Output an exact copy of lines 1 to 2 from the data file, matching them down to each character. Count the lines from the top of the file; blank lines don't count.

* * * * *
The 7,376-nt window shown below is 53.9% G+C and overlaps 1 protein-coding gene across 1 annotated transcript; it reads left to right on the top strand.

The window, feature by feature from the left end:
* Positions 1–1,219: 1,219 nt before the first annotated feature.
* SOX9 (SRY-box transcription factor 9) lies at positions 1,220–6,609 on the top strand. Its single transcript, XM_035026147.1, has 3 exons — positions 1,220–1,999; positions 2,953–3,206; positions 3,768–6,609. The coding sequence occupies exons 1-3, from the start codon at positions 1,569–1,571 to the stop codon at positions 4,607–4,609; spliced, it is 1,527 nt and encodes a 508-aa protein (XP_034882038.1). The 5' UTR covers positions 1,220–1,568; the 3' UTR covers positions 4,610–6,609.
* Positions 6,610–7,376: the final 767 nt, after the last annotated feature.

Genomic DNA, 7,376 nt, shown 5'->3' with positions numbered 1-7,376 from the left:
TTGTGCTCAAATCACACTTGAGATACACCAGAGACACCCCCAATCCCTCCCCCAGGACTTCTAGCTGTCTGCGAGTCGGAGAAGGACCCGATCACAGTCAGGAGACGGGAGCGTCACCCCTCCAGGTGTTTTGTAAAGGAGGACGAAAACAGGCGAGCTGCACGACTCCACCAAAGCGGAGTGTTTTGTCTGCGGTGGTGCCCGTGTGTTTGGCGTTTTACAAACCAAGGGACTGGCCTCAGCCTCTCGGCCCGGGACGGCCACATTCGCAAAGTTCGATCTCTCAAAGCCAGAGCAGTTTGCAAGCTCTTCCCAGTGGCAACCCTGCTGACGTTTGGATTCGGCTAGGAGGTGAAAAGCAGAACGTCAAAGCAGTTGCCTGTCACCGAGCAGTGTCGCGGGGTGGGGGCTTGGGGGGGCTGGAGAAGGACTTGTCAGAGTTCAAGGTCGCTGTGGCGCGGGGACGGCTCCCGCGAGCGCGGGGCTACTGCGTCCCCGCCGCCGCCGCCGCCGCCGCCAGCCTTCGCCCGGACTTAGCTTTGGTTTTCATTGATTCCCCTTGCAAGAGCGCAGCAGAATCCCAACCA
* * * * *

The 7,376-nt window shown below is 53.9% G+C and overlaps 1 protein-coding gene across 1 annotated transcript; it reads left to right on the top strand.

The window, feature by feature from the left end: